Shared reading for deaf or hard-of-hearing children just became more accessible and entertaining with the development of an Android version by Rochester Institute of Technology’s Center for Access Technology at the National Technical Institute for the Deaf through a collaboration with Gallaudet University’s Visual Language and Visual Learning (VL2).
The project is led by VL2, a Science of Learning Center funded by the National Science Foundation at Gallaudet in Washington, D.C. As part of the collaboration, NTID’s CAT Lab was asked to develop an Android version with the goal of reaching a larger audience who use Android tablets.
“The Baobab” is the first of a series of American Sign Language/English bilingual storybook applications for iPads and Adroid tablets. Led by an all-deaf team, it is a children’s story about a curious girl who goes on an adventure. Parents may read the story to their young children, and they together can watch the story with a professional deaf storyteller.
Children can learn vocabulary through the 170-word index highlighted within the story. When those words are tapped, videos show the word being signed and fingerspelled.
The CAT and Gallaudet teams will demonstrate the app at the Imagine RIT: Innovation + Creativity Festival on May 3. Visitors to their exhibit in the Gordon Field House can view and follow the story on iPads and Android tablets. Yiqiao Wang, the artist for "The Baobab," and artist-in-residence for VL2 at Gallaudet, will sign postcards, hand out stickers and chat with visitors.
"The Baobab" can be downloaded for $4.99 on iTunes.
NTID faculty members Gary Behm and Brian Trager headed the porting project, using help from RIT/NTID students Kelley Duran, who received her master’s degree in software engineering in December, and Chris Santoro, an information technology major from Holbrook, N.Y.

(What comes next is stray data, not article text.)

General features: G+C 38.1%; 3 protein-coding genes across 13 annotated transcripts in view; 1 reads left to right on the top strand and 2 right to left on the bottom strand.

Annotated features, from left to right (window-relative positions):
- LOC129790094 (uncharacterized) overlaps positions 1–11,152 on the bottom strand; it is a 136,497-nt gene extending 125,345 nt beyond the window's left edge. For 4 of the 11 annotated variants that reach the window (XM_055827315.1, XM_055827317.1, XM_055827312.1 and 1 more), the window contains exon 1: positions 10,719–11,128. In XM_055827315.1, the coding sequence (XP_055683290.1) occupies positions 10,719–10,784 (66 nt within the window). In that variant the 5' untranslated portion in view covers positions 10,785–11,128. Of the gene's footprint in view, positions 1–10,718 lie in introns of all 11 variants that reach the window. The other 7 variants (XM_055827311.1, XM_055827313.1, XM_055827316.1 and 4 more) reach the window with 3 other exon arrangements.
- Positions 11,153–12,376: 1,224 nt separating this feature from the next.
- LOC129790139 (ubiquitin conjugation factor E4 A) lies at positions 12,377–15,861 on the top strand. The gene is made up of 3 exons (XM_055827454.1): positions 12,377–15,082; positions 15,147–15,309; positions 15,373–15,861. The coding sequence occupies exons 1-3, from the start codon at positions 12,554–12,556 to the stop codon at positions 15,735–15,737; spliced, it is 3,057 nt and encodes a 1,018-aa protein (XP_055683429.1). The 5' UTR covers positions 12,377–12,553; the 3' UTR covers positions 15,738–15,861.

The application helps parents read to deaf children who rely more on visual cues. Studies on bilingualism and visual learning show that learning two languages leads to greater literacy skills in both languages, and the younger the child, the better.
“Learning bilingually is not limited to text. This app includes ASL storytelling,” Behm said. “And this can benefit anyone, not just deaf children.”
“We are thrilled to work with the CAT team, as this opens further opportunities for new deaf programers, and it's great that more deaf people can access the storybook apps,” said Melissa Malzkuhn, digital innovation and media strategies manager for VL2, who led the app development.
Parents can also learn from the app. Most deaf children have hearing parents, so parents are usually new to sign language and visual learning for their children. “This storybook app is a fantastic resource, not just for the child to learn sign language, but also for the parent to learn sign language,” Malzkuhn said. “It creates an opportunity for parents to connect with their child through ASL.”